rain in SE QLD
The surface situation at 10am EST today. Ex-TC Beni, though heading NW,
had moved more westerly during the early morning, closing the coast and
tightening pressure gradients on its southern flank. BoM
Torrential rain fell between the NSW border and the Sunshine Coast today as
ex-Tropical Cyclone Beni curved briefly towards the QLD central coast. Between
50 and 200mm fell across Brisbane and the southeast coast in the 24 hours to
9am Tuesday, with many places recording over 100mm (see full listing for Tuesday).
|Above: Precipitable water (mm) and tot-tots
|Above: 850hPa wind, humidity and temperature
|Above: 700hPa vertical velocity. All at 10am
An area of heavy rain crossed the southeast QLD coastline around 8am, and
lodged over the Gold and Sunshine Coasts and the Brisbane area for the rest
of the day, clearing slowly around midnight. Though the rain area remained
virtually stationary, it was fed by a moist, strong ESE inflow tightened by
the temporary movement of ex-TC Beni towards the coast during the morning.
The depression resumed its NW movement by late morning, and the heaviest falls,
between around 9am and early afternoon, coincided with its temporary excursion
towards the coast.
The 10am charts show why the heavy rain occurred. The broad surface situation
shows a strong onshore stream between ex-TC Beni, still maintaining its central
pressure of 1000hPa, and the 1028hPa High near Tasmania. The gradient is strongest
over the SE QLD coast between the 1016 isobar and the 1000 centre of the Low.
However, the intensification or rain over the SE coast came from a narrow
area of colder upper air, shown clearly on the 850hPa (about 1.5km) chart at
This in turn enhanced upmotion in the lower atmosphere which is evident in
of ascending air at 700hPa, or about 3km. It shows up, too, in the buff area
of high totals totals, an instability index. All this coincided with abundant
moisture, as shown both on the 850hPa chart as deep green (more than 90% humidity),
and in the precipitable water analysis. Precipitable water is the total depth
of liquid water that would result if all water vapor contained in a vertical
column of air could be "wrung out", leaving the air completely dry.
The heaviest falls (see the map below) were on and east of the Blackall Range,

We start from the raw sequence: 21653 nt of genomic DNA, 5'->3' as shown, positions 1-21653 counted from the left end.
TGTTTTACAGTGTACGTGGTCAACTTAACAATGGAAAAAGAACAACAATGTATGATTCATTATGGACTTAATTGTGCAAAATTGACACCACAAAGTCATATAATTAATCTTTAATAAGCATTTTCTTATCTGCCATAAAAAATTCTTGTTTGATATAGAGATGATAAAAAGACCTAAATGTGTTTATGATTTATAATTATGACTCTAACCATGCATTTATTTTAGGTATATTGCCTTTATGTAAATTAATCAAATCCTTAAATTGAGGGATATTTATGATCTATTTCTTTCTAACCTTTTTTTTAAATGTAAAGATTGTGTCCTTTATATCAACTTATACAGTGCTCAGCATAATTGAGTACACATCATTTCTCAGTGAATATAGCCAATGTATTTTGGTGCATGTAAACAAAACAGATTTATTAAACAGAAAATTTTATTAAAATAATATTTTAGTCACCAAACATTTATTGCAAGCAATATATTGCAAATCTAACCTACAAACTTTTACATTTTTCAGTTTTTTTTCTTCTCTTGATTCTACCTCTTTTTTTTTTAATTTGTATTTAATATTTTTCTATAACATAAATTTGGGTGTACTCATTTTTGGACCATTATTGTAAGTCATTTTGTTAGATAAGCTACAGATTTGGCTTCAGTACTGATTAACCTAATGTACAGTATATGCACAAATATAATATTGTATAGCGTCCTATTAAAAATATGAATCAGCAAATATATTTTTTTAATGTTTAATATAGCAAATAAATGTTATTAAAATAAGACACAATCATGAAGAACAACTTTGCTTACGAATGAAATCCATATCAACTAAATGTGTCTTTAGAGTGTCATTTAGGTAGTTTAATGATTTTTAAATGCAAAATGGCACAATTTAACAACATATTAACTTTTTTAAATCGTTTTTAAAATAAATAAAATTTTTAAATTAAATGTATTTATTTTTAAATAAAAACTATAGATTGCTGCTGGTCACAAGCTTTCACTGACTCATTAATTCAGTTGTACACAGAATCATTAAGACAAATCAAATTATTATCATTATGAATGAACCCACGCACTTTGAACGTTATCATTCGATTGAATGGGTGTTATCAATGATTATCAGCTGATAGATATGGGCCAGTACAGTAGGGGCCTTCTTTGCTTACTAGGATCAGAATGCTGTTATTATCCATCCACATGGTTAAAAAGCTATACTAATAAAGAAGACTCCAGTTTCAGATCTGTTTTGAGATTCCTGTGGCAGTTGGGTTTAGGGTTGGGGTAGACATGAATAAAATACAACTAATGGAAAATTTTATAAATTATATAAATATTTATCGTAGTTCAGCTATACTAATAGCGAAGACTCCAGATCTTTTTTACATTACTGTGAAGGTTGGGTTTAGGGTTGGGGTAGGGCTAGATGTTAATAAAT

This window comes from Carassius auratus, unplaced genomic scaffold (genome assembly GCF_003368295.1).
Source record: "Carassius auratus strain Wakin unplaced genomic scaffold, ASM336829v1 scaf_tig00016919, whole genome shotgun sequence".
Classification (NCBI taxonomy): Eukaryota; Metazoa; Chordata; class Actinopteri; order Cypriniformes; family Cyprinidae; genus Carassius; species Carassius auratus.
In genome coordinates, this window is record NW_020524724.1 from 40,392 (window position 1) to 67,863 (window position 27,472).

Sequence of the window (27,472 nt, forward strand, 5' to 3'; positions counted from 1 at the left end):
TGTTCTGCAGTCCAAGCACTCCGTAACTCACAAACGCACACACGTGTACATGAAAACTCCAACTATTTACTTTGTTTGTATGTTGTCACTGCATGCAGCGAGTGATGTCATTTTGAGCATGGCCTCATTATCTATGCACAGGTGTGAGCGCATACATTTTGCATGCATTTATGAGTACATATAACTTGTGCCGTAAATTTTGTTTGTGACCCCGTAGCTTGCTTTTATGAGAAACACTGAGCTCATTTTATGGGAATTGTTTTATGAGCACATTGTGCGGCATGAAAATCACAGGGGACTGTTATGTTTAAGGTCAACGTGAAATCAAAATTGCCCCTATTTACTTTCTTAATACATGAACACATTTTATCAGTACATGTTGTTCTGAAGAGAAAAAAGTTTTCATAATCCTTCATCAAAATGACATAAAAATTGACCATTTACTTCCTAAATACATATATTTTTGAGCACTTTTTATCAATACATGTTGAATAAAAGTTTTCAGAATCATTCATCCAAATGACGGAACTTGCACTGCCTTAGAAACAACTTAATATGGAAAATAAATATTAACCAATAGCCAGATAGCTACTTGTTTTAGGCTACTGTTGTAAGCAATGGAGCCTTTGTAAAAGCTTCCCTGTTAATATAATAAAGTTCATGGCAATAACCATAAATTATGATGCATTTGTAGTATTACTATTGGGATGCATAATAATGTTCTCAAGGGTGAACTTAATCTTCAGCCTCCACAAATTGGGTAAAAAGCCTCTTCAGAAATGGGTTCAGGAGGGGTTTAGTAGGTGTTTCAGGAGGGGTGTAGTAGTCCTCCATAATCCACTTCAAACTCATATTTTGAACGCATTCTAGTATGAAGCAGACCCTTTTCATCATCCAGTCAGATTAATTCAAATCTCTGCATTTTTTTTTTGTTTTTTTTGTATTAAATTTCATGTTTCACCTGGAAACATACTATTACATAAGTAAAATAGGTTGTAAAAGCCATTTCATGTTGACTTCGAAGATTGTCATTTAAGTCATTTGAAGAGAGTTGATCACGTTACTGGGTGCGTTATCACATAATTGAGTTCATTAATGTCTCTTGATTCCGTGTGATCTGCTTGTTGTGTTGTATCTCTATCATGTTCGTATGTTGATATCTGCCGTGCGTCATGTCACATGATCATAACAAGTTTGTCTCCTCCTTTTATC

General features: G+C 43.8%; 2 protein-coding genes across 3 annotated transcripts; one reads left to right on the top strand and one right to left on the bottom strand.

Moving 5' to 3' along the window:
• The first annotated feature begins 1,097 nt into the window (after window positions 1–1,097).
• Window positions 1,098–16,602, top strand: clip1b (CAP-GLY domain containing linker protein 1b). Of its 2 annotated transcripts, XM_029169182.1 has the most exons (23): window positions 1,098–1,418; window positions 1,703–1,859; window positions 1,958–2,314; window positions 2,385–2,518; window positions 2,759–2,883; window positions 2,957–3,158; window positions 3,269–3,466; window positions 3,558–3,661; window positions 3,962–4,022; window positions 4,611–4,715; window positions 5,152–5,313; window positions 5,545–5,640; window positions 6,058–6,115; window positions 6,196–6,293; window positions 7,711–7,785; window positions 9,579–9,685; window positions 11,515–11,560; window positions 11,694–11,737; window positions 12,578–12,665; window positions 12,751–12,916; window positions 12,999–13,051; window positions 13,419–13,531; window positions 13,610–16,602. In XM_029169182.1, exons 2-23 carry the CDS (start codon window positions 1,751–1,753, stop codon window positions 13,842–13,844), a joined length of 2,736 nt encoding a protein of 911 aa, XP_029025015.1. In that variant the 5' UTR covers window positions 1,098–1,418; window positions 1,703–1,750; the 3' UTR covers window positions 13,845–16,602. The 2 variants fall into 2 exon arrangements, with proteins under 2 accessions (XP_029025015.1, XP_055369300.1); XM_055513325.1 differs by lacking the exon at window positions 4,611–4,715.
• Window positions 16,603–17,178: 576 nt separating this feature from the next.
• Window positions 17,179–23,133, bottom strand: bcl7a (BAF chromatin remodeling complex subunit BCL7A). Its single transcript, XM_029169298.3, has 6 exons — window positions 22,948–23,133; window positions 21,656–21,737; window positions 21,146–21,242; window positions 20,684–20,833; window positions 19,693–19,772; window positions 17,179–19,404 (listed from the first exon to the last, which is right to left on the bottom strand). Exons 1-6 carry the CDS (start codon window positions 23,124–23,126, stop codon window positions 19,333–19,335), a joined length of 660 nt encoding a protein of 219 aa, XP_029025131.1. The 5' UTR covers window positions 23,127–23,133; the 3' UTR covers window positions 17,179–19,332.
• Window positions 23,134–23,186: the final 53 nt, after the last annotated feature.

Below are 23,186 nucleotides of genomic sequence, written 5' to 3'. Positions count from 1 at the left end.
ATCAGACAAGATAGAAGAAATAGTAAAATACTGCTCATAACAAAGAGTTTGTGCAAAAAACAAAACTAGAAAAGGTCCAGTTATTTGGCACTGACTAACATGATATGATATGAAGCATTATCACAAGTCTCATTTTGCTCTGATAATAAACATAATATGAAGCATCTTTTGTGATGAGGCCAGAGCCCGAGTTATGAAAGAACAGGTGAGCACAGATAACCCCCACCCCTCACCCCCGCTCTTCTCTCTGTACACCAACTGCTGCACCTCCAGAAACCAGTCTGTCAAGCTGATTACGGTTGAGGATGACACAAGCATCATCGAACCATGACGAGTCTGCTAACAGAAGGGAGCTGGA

in the Maleny/Nambour area, where orographic ascent wrung even more moisture
airstream. Tewantin topscored with 194mm, closely followed by Maleny with 188,
Beerburrum Forestry with 186 and Landsborough PO with 174.6. Orography also
played a part in the 167.2 recorded at Springbrook, high on its ridge behind
the Gold Coast.
There were some remarkably heavy falls between about 9am and mid afternoon
(see Downpours box below for full details). Tewantin recorded 100.4mm in the
2 hours to 2pm. There was extensive flash flooding, and some creeks in the
northern Maroochy basin were in minor to moderate flood by late evening.
Galeforce winds gusted to 95km/h at Cape Moreton, producing
3 metre swells that closed most Gold and Sunshine Coast beaches for the day.
A Voluntary Marine Rescue boat rescued 12 people in two outriggers when they
got into difficulties in heavy seas near Hornibrook Bridge.
|Rainfall distribution for the 24 hours to 9am. BoM Hydro
On the 3rd a long-lived evening squall line produced wind gusts
to 96 km/h at Koolpinya, 30 kilometres east of Darwin and 94 km/h at Lee
Point, in Darwin's northern suburbs. Lightning also caused a 2 hour power
failure at Nightcliff.
Constant hot nights and daytime temperatures reaching
into the 40s are worsening the water shortage in Cobar NSW in an unexpected
shire's General Manager, Chris Blanch, told ABC News the town's 2,000
air conditioners are using a million litres of water a day. Even though
water supply is expected to run out by June unless rain falls, Mr Blanch
says the air conditioning is essential because the heat and dust storms
have been unbearable.
Temperatures were around 10° above average around the South
Australian coastline today, reaching 36.3 in normally cool Mt Gambier.
By contrast, it was an unusually cool February morning in SW WA
where Northam recorded its lowest February minimum in 35 years of
Victorian firefighters, whose backburning efforts have been hampered
by drizzly weather, faced a new adversity today. Thick smoke from the
fires accumulated across much of the state in calm conditions under
a High, severely restricting aircraft reconnaisance. The southern front
of the fire in the Mitta Mitta/Mt Beauty area was reported to be burning
strongly last night, while four major fires continue to burn in the
northern Snowy River National Park. Some 3,600 people and 30 aircraft
are currently fighting the fires, which extend broadly from Mt Buffalo
to near Deddick in the middle Snowy River valleys, a straight-line
distance of around 150km.
Over the border in NSW, the fires that have decimated the Kosciuszko
National Park are most active in the south and southeast around the Barry
Way south of Jindabyne eastwards to Delegate. Fires are also burning
actively near Perisher Valley and Guthega in the Snowy Mountains.